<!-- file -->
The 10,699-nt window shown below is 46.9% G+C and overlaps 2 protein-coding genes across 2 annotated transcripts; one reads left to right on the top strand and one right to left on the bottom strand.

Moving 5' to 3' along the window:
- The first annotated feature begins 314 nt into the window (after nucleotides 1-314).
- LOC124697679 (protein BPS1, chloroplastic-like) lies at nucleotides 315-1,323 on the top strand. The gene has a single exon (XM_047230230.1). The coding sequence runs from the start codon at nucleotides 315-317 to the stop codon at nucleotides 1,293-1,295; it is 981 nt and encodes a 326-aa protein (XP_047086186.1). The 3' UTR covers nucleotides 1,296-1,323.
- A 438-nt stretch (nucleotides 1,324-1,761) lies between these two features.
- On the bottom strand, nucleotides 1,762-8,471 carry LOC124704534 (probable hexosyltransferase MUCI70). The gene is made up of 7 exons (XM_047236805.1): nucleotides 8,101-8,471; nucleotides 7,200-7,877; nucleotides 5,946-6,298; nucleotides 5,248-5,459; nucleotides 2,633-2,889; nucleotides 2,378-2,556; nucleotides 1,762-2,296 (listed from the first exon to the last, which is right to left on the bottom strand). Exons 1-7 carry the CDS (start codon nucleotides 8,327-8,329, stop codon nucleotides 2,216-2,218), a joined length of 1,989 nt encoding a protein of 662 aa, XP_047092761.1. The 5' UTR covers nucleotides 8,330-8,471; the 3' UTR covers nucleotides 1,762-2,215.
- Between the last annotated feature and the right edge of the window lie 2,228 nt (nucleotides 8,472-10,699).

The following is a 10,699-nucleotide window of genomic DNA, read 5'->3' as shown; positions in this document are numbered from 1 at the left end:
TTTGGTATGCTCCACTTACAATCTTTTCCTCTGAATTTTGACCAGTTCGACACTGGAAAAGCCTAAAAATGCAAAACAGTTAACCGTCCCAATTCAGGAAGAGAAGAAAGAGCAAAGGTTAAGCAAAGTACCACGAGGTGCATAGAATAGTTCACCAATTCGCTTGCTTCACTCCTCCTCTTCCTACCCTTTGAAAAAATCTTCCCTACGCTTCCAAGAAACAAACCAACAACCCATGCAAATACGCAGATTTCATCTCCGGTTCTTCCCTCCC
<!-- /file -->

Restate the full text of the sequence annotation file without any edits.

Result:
The 10,699-nt window shown below is 46.9% G+C and overlaps 2 protein-coding genes across 2 annotated transcripts; one reads left to right on the top strand and one right to left on the bottom strand.

Moving 5' to 3' along the window:
- The first annotated feature begins 314 nt into the window (after nucleotides 1-314).
- LOC124697679 (protein BPS1, chloroplastic-like) lies at nucleotides 315-1,323 on the top strand. The gene has a single exon (XM_047230230.1). The coding sequence runs from the start codon at nucleotides 315-317 to the stop codon at nucleotides 1,293-1,295; it is 981 nt and encodes a 326-aa protein (XP_047086186.1). The 3' UTR covers nucleotides 1,296-1,323.
- A 438-nt stretch (nucleotides 1,324-1,761) lies between these two features.
- On the bottom strand, nucleotides 1,762-8,471 carry LOC124704534 (probable hexosyltransferase MUCI70). The gene is made up of 7 exons (XM_047236805.1): nucleotides 8,101-8,471; nucleotides 7,200-7,877; nucleotides 5,946-6,298; nucleotides 5,248-5,459; nucleotides 2,633-2,889; nucleotides 2,378-2,556; nucleotides 1,762-2,296 (listed from the first exon to the last, which is right to left on the bottom strand). Exons 1-7 carry the CDS (start codon nucleotides 8,327-8,329, stop codon nucleotides 2,216-2,218), a joined length of 1,989 nt encoding a protein of 662 aa, XP_047092761.1. The 5' UTR covers nucleotides 8,330-8,471; the 3' UTR covers nucleotides 1,762-2,215.
- Between the last annotated feature and the right edge of the window lie 2,228 nt (nucleotides 8,472-10,699).

The following is a 10,699-nucleotide window of genomic DNA, read 5'->3' as shown; positions in this document are numbered from 1 at the left end:
TTTGGTATGCTCCACTTACAATCTTTTCCTCTGAATTTTGACCAGTTCGACACTGGAAAAGCCTAAAAATGCAAAACAGTTAACCGTCCCAATTCAGGAAGAGAAGAAAGAGCAAAGGTTAAGCAAAGTACCACGAGGTGCATAGAATAGTTCACCAATTCGCTTGCTTCACTCCTCCTCTTCCTACCCTTTGAAAAAATCTTCCCTACGCTTCCAAGAAACAAACCAACAACCCATGCAAATACGCAGATTTCATCTCCGGTTCTTCCCTCCC